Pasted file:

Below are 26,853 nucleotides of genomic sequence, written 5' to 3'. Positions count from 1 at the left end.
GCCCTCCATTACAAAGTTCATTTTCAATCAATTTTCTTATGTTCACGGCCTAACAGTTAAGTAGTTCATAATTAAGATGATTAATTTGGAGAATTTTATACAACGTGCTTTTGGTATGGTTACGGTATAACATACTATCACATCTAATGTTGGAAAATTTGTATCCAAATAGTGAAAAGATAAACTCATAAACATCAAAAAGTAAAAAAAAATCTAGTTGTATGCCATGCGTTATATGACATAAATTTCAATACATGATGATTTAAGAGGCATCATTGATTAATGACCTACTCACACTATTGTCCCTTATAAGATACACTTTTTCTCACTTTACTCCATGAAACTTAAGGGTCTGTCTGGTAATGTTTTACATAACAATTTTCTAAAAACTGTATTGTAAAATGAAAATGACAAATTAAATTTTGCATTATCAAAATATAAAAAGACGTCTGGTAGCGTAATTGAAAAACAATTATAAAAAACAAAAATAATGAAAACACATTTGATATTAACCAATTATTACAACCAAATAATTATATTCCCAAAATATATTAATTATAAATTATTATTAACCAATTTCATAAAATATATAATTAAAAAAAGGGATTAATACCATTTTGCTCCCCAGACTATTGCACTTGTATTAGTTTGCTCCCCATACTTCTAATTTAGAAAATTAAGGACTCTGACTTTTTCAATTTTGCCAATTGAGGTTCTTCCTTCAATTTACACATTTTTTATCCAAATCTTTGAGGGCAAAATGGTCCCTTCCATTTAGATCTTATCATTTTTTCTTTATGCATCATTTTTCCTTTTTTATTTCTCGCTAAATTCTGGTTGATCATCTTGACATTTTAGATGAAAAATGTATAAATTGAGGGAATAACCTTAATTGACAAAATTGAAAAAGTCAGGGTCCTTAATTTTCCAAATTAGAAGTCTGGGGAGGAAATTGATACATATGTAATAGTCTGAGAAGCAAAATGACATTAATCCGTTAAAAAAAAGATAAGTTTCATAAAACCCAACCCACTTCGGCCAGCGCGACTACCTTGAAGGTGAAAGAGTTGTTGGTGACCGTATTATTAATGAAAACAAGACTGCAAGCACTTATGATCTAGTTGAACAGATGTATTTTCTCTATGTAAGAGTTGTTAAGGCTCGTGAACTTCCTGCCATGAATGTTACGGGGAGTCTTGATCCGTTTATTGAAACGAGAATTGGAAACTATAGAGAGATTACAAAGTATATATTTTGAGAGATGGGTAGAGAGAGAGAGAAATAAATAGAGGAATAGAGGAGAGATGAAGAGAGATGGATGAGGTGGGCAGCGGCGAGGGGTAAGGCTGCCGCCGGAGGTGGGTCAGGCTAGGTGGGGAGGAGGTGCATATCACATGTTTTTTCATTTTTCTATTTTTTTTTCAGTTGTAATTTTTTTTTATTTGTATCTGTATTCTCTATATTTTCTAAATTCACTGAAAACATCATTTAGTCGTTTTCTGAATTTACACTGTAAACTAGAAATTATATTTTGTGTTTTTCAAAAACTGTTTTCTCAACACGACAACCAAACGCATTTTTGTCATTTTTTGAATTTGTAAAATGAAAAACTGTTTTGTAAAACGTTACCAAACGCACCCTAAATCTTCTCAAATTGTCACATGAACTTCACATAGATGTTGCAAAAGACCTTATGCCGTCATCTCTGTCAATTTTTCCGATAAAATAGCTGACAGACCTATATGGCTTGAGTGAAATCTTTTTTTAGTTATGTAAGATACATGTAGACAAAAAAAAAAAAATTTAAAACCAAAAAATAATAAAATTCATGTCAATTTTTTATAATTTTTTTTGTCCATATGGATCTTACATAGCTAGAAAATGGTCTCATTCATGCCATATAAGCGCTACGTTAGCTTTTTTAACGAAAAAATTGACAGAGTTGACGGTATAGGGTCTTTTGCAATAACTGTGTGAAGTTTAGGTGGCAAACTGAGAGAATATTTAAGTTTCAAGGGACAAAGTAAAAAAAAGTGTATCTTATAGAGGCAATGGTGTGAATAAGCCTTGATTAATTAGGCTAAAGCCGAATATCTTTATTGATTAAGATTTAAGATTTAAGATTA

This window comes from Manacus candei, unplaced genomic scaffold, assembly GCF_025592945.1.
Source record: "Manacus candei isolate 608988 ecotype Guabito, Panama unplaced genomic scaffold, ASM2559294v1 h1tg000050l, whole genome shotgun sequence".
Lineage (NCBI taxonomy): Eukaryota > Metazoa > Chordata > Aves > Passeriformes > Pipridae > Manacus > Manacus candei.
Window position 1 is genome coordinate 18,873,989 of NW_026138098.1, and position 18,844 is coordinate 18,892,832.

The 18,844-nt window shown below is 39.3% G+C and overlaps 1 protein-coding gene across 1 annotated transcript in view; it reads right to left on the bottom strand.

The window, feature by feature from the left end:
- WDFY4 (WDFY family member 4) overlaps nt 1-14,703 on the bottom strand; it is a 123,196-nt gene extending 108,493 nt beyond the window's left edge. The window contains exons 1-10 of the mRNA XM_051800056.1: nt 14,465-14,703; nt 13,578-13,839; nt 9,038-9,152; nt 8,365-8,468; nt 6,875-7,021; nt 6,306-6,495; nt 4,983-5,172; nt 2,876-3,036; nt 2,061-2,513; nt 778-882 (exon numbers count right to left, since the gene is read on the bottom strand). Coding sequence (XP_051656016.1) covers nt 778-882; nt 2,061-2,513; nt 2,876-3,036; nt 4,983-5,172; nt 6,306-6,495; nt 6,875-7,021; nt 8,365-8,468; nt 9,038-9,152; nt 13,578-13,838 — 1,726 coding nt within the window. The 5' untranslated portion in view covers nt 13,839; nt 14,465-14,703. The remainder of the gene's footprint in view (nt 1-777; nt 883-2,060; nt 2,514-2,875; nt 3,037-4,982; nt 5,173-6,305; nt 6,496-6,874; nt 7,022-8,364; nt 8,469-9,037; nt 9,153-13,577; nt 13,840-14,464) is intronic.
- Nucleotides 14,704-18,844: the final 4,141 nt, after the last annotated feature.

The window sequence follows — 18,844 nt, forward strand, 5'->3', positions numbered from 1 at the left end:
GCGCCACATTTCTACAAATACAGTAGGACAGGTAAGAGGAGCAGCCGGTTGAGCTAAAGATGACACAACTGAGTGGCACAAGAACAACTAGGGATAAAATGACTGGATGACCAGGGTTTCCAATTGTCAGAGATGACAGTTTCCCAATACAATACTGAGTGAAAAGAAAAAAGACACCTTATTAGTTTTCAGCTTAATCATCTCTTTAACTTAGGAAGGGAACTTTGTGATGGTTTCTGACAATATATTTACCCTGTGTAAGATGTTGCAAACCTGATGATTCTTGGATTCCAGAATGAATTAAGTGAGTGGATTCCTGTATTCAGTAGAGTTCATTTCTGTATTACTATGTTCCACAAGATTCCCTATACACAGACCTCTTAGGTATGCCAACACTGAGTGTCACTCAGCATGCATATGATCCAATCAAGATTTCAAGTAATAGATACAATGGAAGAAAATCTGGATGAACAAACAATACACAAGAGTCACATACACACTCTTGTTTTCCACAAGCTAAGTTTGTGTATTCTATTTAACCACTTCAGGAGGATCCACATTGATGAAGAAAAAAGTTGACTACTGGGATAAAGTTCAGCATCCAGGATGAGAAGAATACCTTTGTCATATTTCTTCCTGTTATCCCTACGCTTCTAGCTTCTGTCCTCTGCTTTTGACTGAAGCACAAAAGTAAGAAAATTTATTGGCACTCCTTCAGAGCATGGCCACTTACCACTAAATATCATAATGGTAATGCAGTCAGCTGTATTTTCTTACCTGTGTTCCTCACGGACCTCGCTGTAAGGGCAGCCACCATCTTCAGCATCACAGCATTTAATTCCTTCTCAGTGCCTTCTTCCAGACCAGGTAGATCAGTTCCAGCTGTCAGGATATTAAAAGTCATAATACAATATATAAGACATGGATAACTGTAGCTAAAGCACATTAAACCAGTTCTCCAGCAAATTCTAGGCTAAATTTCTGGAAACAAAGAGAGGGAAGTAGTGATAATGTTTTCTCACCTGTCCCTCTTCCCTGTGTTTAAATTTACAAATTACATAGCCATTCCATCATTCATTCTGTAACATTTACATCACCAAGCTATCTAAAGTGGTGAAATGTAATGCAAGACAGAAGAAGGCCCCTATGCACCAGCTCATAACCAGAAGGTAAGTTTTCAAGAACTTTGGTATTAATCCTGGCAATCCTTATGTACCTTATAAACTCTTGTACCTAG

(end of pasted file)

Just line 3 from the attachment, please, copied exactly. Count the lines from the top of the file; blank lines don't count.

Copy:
This window comes from Manacus candei, unplaced genomic scaffold, assembly GCF_025592945.1.